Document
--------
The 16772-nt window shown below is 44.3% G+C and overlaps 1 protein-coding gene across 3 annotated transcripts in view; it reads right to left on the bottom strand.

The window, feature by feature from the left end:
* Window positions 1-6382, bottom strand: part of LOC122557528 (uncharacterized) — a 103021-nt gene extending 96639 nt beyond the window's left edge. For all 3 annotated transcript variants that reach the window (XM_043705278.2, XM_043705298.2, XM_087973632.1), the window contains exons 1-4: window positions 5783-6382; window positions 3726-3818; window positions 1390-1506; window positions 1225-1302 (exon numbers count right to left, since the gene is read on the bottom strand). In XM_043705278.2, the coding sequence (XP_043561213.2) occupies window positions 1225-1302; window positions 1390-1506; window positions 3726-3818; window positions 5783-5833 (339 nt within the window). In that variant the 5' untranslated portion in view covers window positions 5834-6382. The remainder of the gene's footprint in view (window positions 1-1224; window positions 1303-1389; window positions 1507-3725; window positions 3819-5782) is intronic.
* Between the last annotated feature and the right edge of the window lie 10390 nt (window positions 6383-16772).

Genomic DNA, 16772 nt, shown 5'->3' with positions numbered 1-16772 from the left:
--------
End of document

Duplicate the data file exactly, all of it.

The 16772-nt window shown below is 44.3% G+C and overlaps 1 protein-coding gene across 3 annotated transcripts in view; it reads right to left on the bottom strand.

The window, feature by feature from the left end:
* Window positions 1-6382, bottom strand: part of LOC122557528 (uncharacterized) — a 103021-nt gene extending 96639 nt beyond the window's left edge. For all 3 annotated transcript variants that reach the window (XM_043705278.2, XM_043705298.2, XM_087973632.1), the window contains exons 1-4: window positions 5783-6382; window positions 3726-3818; window positions 1390-1506; window positions 1225-1302 (exon numbers count right to left, since the gene is read on the bottom strand). In XM_043705278.2, the coding sequence (XP_043561213.2) occupies window positions 1225-1302; window positions 1390-1506; window positions 3726-3818; window positions 5783-5833 (339 nt within the window). In that variant the 5' untranslated portion in view covers window positions 5834-6382. The remainder of the gene's footprint in view (window positions 1-1224; window positions 1303-1389; window positions 1507-3725; window positions 3819-5782) is intronic.
* Between the last annotated feature and the right edge of the window lie 10390 nt (window positions 6383-16772).

Genomic DNA, 16772 nt, shown 5'->3' with positions numbered 1-16772 from the left: